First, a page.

Incitare, the debut set from Volto!, is a high-energy instrumental album
Some days you need something on the mellow side to soothe your jangled nerves.
Some days you don’t.
Some days you need something that will rattle around in your head and spit fire like the cannon ball Matthew McConaughey and Steven Zahn put through the windshield of Lennie James’ helicopter in Sahara.
If you’re looking for a record like that, allow me to point you in the direction of Incitare.
Incitare is the debut set from Volto!, an L.A. power trio comprised of three players with serious credentials who like to fuse prog rock, metal and jazz into a muscular mix that is not for the faint of heart.
The people behind this mix are Tool drummer Danny Carey, ace session bassist Lance Morrison and guitarist John Ziegler.
Carey and Ziegler, as some of you may know, are both alumni of Pygmy Love Circus, which achieved something akin to cult status in Hollywood and environs through the 1980s and ‘90s but never quite became a household name anywhere else in the country.
Volto! likely won’t become a household name either, but I really like what they offer up here.
Could I describe in a little more detail just what that is, you ask.
In a large mixing bowl add one part Blow By Blow-era Jeff Beck, one part Discipline- era King Crimson, one part Return to Forever, circa Hymn of the Seventh Galaxy, plus a smidgeon of Emerson, Lake & Palmer a pinch of Weather Report, a hint of Frank Zappa and a dash of Liquid Tension Experiment.
There are monster grooves on this set.
Think huge bass runs, wave after wave of searing guitar, incredible drumming and some absolutely wicked keyboard playing, the latter courtesy of another ace session player, Jeff Babko, who leads the house band on Jimmy Kimmel Live.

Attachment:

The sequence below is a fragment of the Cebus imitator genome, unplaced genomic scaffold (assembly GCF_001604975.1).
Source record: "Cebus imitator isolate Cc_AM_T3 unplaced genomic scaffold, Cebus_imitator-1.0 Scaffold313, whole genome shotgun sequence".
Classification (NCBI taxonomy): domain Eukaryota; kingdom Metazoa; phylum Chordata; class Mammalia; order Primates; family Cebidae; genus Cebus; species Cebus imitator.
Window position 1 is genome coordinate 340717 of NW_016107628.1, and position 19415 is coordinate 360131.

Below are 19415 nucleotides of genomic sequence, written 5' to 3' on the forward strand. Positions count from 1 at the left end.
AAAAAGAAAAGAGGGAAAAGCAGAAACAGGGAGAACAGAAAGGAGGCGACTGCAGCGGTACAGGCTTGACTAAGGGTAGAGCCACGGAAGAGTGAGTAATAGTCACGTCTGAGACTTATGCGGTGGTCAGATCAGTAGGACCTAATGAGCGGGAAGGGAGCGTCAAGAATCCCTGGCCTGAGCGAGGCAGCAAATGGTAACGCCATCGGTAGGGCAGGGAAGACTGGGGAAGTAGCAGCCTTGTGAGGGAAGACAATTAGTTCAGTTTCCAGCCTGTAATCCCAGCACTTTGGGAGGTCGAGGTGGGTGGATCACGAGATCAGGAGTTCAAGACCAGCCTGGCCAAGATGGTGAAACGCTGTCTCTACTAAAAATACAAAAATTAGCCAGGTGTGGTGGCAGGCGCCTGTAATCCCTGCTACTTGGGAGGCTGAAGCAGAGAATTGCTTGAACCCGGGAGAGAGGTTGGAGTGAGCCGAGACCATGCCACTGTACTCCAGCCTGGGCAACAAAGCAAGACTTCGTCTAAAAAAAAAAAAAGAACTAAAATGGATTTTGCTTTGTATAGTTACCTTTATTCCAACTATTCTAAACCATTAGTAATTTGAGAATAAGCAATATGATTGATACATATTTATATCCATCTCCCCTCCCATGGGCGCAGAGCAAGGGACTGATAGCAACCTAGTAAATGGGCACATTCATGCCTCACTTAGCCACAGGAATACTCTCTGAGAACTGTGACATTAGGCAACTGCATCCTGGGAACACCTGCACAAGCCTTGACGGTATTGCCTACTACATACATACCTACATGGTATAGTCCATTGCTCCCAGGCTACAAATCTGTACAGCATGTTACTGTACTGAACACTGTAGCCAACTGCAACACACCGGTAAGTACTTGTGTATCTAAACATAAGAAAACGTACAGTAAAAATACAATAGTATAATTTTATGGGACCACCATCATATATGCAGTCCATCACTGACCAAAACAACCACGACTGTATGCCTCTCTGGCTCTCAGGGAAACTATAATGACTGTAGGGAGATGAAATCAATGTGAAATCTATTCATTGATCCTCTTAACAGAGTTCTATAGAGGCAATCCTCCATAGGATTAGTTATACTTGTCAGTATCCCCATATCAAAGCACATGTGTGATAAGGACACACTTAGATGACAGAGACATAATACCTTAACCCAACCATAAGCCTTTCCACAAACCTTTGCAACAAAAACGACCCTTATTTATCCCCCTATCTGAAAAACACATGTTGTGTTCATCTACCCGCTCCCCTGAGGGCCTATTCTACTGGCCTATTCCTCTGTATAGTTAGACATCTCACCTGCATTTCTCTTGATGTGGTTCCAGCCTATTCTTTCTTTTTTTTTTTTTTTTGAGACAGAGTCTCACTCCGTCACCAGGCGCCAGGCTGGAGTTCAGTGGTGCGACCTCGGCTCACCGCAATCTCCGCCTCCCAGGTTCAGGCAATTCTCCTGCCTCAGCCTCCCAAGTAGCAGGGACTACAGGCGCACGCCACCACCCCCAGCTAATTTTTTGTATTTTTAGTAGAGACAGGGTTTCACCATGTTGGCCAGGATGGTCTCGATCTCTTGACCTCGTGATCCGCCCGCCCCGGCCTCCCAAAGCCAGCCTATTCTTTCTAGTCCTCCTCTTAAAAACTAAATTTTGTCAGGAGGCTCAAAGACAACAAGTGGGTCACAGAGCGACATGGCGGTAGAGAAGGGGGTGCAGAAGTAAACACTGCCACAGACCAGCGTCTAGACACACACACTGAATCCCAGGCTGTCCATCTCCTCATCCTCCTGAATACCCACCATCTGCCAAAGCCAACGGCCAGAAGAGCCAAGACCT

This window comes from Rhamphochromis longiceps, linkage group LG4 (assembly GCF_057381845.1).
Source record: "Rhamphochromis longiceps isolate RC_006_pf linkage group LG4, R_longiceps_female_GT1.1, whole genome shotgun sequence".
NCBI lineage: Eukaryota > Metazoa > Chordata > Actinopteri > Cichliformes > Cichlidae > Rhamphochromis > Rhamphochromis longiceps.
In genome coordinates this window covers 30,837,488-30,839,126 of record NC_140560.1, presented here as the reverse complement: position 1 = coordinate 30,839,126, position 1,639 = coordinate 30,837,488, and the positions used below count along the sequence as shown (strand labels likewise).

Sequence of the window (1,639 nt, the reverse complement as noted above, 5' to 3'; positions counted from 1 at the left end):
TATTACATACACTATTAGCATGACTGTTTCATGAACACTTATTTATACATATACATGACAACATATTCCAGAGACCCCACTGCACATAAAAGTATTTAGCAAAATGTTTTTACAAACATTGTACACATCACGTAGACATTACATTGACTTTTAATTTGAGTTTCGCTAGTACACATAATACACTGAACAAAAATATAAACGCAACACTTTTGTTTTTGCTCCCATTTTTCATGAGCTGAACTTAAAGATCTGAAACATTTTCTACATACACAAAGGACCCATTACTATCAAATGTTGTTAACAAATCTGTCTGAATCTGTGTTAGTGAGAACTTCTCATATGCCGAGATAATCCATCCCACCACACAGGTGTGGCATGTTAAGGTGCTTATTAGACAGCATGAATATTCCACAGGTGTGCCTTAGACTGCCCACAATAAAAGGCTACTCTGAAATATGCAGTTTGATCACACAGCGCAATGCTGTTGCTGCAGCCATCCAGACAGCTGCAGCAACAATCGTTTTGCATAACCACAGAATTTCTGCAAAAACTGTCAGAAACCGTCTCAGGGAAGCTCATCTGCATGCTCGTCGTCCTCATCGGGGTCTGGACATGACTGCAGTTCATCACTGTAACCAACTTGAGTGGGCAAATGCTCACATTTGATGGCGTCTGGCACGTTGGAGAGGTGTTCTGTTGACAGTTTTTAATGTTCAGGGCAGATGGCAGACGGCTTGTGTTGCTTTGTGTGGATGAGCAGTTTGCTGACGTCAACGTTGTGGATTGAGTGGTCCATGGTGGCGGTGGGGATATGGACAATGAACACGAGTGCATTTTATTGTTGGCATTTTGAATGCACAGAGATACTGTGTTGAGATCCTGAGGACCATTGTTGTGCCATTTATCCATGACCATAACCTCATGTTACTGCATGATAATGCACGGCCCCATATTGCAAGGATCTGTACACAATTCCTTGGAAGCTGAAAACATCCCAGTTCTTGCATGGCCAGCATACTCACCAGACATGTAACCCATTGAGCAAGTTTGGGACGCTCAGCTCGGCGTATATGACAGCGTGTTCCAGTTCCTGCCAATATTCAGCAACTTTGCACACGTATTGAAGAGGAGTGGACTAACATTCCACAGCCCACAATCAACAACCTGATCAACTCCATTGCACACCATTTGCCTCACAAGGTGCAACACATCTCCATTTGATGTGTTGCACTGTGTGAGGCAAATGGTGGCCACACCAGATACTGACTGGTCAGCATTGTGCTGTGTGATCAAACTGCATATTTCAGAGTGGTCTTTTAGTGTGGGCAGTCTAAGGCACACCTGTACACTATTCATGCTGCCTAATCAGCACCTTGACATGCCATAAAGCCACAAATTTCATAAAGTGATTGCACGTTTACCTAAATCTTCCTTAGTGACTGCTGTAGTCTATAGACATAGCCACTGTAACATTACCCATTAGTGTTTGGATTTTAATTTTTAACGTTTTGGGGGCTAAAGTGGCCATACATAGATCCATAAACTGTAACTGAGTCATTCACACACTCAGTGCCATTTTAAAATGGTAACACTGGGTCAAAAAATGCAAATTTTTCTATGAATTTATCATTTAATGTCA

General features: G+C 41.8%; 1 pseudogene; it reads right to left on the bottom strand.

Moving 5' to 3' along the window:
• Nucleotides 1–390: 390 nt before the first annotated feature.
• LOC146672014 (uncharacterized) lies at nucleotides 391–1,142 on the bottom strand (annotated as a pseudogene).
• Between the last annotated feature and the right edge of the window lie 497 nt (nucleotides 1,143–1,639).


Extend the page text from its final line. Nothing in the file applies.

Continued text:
There is tremendous chemistry in this band and that is apparent from the very first track, a real railsplitter called Grip It.
That chemistry is due, in part, to the fact that they’ve been playing together for about a dozen years, getting together whenever time and schedules would allow for it, playing mostly in and around L.A.
Incitare is a high-energy package but Volto! do slow things down from time to time.
But even then it’s a growler.
Everybody in this unit has serious chops and everybody gets the chance to show it.
It should be noted that there are no vocals on the album so if instrumental music isn’t your thing you may want to pass on this one.
But if you do you’ll miss out on some brilliant playing.
Volto! was recorded in Carey’s home studio with the help of recording engineer Joe Baressi, whose long list of credits as a producer/engineer include work with Tool, Queens of the Stone Age, Bad Religion and The Melvins.
Choice offerings on this set include Grip It, Gillz, Quirk, Tocino, Meltdown and I’m Calm Now.
Rating: 3.75 out of 5 stars.
Doug Gallant, a reporter with The Guardian, writes his music review column for The Guardian every week. He welcomes comments from readers at email@example.com
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